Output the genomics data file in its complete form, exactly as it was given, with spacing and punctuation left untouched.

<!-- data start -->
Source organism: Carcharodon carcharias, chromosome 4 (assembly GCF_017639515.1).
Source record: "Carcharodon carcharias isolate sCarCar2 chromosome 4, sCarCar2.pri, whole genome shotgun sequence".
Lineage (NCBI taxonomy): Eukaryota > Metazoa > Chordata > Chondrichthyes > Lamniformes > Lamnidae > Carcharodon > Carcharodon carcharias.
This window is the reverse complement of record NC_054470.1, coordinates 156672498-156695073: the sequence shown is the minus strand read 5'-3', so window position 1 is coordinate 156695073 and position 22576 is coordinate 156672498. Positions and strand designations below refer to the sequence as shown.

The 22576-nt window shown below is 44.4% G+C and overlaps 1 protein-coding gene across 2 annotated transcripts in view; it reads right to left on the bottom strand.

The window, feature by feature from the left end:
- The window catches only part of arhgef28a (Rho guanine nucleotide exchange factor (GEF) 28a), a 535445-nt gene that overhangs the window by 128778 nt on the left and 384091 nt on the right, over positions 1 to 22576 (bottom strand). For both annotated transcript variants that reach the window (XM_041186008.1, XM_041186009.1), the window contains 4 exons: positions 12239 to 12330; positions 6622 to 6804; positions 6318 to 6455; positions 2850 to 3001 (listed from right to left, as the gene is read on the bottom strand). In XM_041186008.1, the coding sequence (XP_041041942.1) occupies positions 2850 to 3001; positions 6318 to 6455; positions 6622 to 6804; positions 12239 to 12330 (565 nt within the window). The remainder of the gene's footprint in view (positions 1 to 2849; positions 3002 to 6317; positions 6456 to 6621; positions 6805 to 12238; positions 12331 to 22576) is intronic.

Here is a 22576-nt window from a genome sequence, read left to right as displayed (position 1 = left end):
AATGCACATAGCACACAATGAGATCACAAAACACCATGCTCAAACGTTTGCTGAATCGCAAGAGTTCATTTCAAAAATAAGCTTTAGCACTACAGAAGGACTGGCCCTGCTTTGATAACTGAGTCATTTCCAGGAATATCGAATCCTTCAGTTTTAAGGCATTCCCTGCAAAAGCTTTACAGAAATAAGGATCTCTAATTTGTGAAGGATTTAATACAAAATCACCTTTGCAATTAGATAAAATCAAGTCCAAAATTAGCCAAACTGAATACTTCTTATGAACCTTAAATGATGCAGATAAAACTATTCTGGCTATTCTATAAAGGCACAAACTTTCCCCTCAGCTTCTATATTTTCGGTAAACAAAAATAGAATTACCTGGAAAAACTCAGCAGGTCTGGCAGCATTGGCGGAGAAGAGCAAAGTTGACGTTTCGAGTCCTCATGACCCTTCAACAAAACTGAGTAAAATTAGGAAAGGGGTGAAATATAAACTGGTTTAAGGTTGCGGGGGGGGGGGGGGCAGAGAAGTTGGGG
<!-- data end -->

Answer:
Source organism: Carcharodon carcharias, chromosome 4 (assembly GCF_017639515.1).
Source record: "Carcharodon carcharias isolate sCarCar2 chromosome 4, sCarCar2.pri, whole genome shotgun sequence".
Lineage (NCBI taxonomy): Eukaryota > Metazoa > Chordata > Chondrichthyes > Lamniformes > Lamnidae > Carcharodon > Carcharodon carcharias.
This window is the reverse complement of record NC_054470.1, coordinates 156672498-156695073: the sequence shown is the minus strand read 5'-3', so window position 1 is coordinate 156695073 and position 22576 is coordinate 156672498. Positions and strand designations below refer to the sequence as shown.

The 22576-nt window shown below is 44.4% G+C and overlaps 1 protein-coding gene across 2 annotated transcripts in view; it reads right to left on the bottom strand.

The window, feature by feature from the left end:
- The window catches only part of arhgef28a (Rho guanine nucleotide exchange factor (GEF) 28a), a 535445-nt gene that overhangs the window by 128778 nt on the left and 384091 nt on the right, over positions 1 to 22576 (bottom strand). For both annotated transcript variants that reach the window (XM_041186008.1, XM_041186009.1), the window contains 4 exons: positions 12239 to 12330; positions 6622 to 6804; positions 6318 to 6455; positions 2850 to 3001 (listed from right to left, as the gene is read on the bottom strand). In XM_041186008.1, the coding sequence (XP_041041942.1) occupies positions 2850 to 3001; positions 6318 to 6455; positions 6622 to 6804; positions 12239 to 12330 (565 nt within the window). The remainder of the gene's footprint in view (positions 1 to 2849; positions 3002 to 6317; positions 6456 to 6621; positions 6805 to 12238; positions 12331 to 22576) is intronic.

Here is a 22576-nt window from a genome sequence, read left to right as displayed (position 1 = left end):
AATGCACATAGCACACAATGAGATCACAAAACACCATGCTCAAACGTTTGCTGAATCGCAAGAGTTCATTTCAAAAATAAGCTTTAGCACTACAGAAGGACTGGCCCTGCTTTGATAACTGAGTCATTTCCAGGAATATCGAATCCTTCAGTTTTAAGGCATTCCCTGCAAAAGCTTTACAGAAATAAGGATCTCTAATTTGTGAAGGATTTAATACAAAATCACCTTTGCAATTAGATAAAATCAAGTCCAAAATTAGCCAAACTGAATACTTCTTATGAACCTTAAATGATGCAGATAAAACTATTCTGGCTATTCTATAAAGGCACAAACTTTCCCCTCAGCTTCTATATTTTCGGTAAACAAAAATAGAATTACCTGGAAAAACTCAGCAGGTCTGGCAGCATTGGCGGAGAAGAGCAAAGTTGACGTTTCGAGTCCTCATGACCCTTCAACAAAACTGAGTAAAATTAGGAAAGGGGTGAAATATAAACTGGTTTAAGGTTGCGGGGGGGGGGGGGGCAGAGAAGTTGGGG